Updated: December 22, 2021 10:36:37 am
By March next year, over one lakh foot samples of children and adults collected from across the length and breadth of India will form the basis of the country’s first footwear sizing scheme likely to be rolled out in the second half of 2022.
India has never had its own sizing scheme and has adopted either the English or US model in its footware manufacturing. However, experts stressed that these international sizing often do not suit the requirements of India footwear users. The need for indigenous footwear sizing has also been necessitated due to changing lifestyle, walking styles and other requirements.
Earlier this month, CSIR — Central Leather Research Institute (CLRI), Chennai, supported by the Department for Promotion of Industry and Internal Trade (DPIIT), Ministry of Commerce, embarked on an extensive pan-India foot sampling survey. As part of this, over a lakh samples will be collected from adults, youngsters and children under various age and gender groups.
Thirty special three-dimensional foot scanning machines, all imported from Italy, are presently deployed at various places, including government offices, schools, colleges and housing societies. During each foot survey, which lasts for about three minutes, the machine is capable of capturing 30 dimensions of the foot, including its width, length, toe breadth and others. At present, an average of 80 samples are being collected per day by each machine.
Since the survey began on December 2, a total of 5,481 foot samples have been collected of which contribution by men (19 to 55 years) is 2,057, women (19 to 55 years) 1,256, boys (12 to 18 years) 778, girls (12 to 18 years) 720 and children (4 to 11 years) 662.
However, the ongoing Covid-19 pandemic has added to the burden on 130 to 140 surveyors involved in the process. Each survey is now taking up to seven minutes, given the sanitisation and cleaning mandatory after each scan.
“The sampling among children has been making slow progress, as schools in many areas are either shut or are operating on half-day basis. So, to address this issue, we are coordinating with housing societies and factories, where parents are willing to bring their children along for the survey,” KJ Sreeram, director, CSIR-CLRI, told The Indian Express on Tuesday.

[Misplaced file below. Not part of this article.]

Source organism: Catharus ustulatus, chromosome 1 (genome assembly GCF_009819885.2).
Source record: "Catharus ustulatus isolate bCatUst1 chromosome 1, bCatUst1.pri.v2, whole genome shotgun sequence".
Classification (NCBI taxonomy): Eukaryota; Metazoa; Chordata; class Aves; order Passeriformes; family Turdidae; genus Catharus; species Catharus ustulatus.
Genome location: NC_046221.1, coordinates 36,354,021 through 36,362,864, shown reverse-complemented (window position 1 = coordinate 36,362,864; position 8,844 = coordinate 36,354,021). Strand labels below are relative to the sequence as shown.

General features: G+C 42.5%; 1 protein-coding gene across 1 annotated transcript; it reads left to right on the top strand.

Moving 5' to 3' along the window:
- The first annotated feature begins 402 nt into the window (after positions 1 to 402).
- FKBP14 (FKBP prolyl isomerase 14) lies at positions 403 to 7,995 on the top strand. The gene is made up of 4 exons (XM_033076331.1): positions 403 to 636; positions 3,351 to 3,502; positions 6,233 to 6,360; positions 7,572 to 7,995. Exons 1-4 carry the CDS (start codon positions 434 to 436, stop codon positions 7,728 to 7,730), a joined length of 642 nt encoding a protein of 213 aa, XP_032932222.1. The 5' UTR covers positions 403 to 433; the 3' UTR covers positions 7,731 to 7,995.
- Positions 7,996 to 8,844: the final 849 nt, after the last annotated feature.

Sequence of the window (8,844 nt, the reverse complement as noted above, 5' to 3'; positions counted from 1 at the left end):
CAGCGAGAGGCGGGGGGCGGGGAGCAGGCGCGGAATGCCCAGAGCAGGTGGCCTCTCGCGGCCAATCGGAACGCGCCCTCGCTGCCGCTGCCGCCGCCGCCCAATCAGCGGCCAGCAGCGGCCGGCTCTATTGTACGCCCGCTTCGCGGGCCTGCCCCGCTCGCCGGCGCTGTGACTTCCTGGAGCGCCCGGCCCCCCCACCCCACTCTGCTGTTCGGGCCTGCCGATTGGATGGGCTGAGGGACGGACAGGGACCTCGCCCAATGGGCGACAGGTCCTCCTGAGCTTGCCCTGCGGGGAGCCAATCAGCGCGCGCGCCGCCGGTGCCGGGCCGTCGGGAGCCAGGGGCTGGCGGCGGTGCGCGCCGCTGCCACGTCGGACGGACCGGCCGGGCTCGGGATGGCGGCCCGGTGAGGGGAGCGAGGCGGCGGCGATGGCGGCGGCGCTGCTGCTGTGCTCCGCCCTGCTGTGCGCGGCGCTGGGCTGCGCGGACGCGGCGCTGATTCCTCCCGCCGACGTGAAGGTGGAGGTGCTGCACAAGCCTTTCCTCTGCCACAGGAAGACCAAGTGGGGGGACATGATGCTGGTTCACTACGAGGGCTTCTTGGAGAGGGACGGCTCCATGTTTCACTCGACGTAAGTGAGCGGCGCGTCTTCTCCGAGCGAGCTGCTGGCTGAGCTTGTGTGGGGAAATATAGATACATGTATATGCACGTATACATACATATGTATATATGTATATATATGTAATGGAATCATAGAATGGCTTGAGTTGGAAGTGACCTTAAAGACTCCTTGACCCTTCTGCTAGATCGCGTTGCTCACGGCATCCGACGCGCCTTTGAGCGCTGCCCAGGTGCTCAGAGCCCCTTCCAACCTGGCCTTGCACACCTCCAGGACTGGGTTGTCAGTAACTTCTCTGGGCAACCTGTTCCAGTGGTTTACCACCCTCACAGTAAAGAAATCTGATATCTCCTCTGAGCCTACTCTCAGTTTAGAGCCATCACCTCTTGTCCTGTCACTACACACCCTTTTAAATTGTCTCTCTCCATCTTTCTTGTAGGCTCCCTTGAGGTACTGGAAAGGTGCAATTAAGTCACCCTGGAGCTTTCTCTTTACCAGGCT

The survey is being carried out simultaneously across six geographical zones identified by CLRI. In all, 79 districts will be covered by March next year.
“Upon receiving one lakh samples, our team will perform statistical averaging, which will require about two months. Each of the dimensions will be grouped and footwear sizing between 1 to 10, with an increment of 3mm to 4mm, will be calculated,” the CLRI director said.
Another task before the team will be to figure out if the footwear sizing system should be standard throughout India or if any zone requires a certain sizing scheme. Given the present understanding, farmers are found to have wider feet, whereas people from North-eastern India have comparatively smaller feet. On the whole, the Indian feet size is broader near the toes, making Indians go for shoes that are a size larger than their actual size viz-a-viz their European or American counterparts.
The final survey report will be submitted to DPIIT by June 2022 after which the Bureau of Indian Standards (BSI) will review and approve it.
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